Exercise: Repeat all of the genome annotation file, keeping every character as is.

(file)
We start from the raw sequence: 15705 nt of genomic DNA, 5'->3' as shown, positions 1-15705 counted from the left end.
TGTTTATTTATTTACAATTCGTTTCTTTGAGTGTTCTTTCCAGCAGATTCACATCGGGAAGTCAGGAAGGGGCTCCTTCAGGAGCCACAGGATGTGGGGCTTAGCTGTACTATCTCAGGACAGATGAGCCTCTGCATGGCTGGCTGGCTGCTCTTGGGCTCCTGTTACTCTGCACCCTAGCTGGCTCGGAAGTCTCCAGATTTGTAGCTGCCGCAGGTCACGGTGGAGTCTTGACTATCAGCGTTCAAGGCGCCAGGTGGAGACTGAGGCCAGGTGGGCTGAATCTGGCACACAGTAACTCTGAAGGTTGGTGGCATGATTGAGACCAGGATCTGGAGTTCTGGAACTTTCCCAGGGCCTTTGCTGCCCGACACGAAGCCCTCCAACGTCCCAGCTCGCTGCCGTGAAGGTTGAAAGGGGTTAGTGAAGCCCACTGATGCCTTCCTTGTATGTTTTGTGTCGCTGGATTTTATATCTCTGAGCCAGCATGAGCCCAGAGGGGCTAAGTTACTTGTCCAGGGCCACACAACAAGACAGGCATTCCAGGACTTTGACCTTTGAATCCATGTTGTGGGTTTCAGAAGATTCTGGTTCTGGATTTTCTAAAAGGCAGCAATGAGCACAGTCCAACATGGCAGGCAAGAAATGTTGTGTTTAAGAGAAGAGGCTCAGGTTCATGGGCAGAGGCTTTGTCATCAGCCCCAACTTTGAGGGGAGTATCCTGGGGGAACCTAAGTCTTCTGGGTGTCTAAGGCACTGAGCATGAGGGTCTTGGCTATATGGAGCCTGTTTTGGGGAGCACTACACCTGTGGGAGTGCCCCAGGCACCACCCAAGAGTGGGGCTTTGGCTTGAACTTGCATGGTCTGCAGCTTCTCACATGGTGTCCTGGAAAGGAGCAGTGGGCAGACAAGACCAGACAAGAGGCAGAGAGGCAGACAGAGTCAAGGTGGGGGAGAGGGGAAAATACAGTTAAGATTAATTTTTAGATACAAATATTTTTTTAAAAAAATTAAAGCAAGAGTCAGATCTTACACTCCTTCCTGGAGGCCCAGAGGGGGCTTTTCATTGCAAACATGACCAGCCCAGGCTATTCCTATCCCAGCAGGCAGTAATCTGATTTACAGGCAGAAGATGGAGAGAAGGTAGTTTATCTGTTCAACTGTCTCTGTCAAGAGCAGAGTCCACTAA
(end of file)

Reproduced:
We start from the raw sequence: 15705 nt of genomic DNA, 5'->3' as shown, positions 1-15705 counted from the left end.
TGTTTATTTATTTACAATTCGTTTCTTTGAGTGTTCTTTCCAGCAGATTCACATCGGGAAGTCAGGAAGGGGCTCCTTCAGGAGCCACAGGATGTGGGGCTTAGCTGTACTATCTCAGGACAGATGAGCCTCTGCATGGCTGGCTGGCTGCTCTTGGGCTCCTGTTACTCTGCACCCTAGCTGGCTCGGAAGTCTCCAGATTTGTAGCTGCCGCAGGTCACGGTGGAGTCTTGACTATCAGCGTTCAAGGCGCCAGGTGGAGACTGAGGCCAGGTGGGCTGAATCTGGCACACAGTAACTCTGAAGGTTGGTGGCATGATTGAGACCAGGATCTGGAGTTCTGGAACTTTCCCAGGGCCTTTGCTGCCCGACACGAAGCCCTCCAACGTCCCAGCTCGCTGCCGTGAAGGTTGAAAGGGGTTAGTGAAGCCCACTGATGCCTTCCTTGTATGTTTTGTGTCGCTGGATTTTATATCTCTGAGCCAGCATGAGCCCAGAGGGGCTAAGTTACTTGTCCAGGGCCACACAACAAGACAGGCATTCCAGGACTTTGACCTTTGAATCCATGTTGTGGGTTTCAGAAGATTCTGGTTCTGGATTTTCTAAAAGGCAGCAATGAGCACAGTCCAACATGGCAGGCAAGAAATGTTGTGTTTAAGAGAAGAGGCTCAGGTTCATGGGCAGAGGCTTTGTCATCAGCCCCAACTTTGAGGGGAGTATCCTGGGGGAACCTAAGTCTTCTGGGTGTCTAAGGCACTGAGCATGAGGGTCTTGGCTATATGGAGCCTGTTTTGGGGAGCACTACACCTGTGGGAGTGCCCCAGGCACCACCCAAGAGTGGGGCTTTGGCTTGAACTTGCATGGTCTGCAGCTTCTCACATGGTGTCCTGGAAAGGAGCAGTGGGCAGACAAGACCAGACAAGAGGCAGAGAGGCAGACAGAGTCAAGGTGGGGGAGAGGGGAAAATACAGTTAAGATTAATTTTTAGATACAAATATTTTTTTAAAAAAATTAAAGCAAGAGTCAGATCTTACACTCCTTCCTGGAGGCCCAGAGGGGGCTTTTCATTGCAAACATGACCAGCCCAGGCTATTCCTATCCCAGCAGGCAGTAATCTGATTTACAGGCAGAAGATGGAGAGAAGGTAGTTTATCTGTTCAACTGTCTCTGTCAAGAGCAGAGTCCACTAA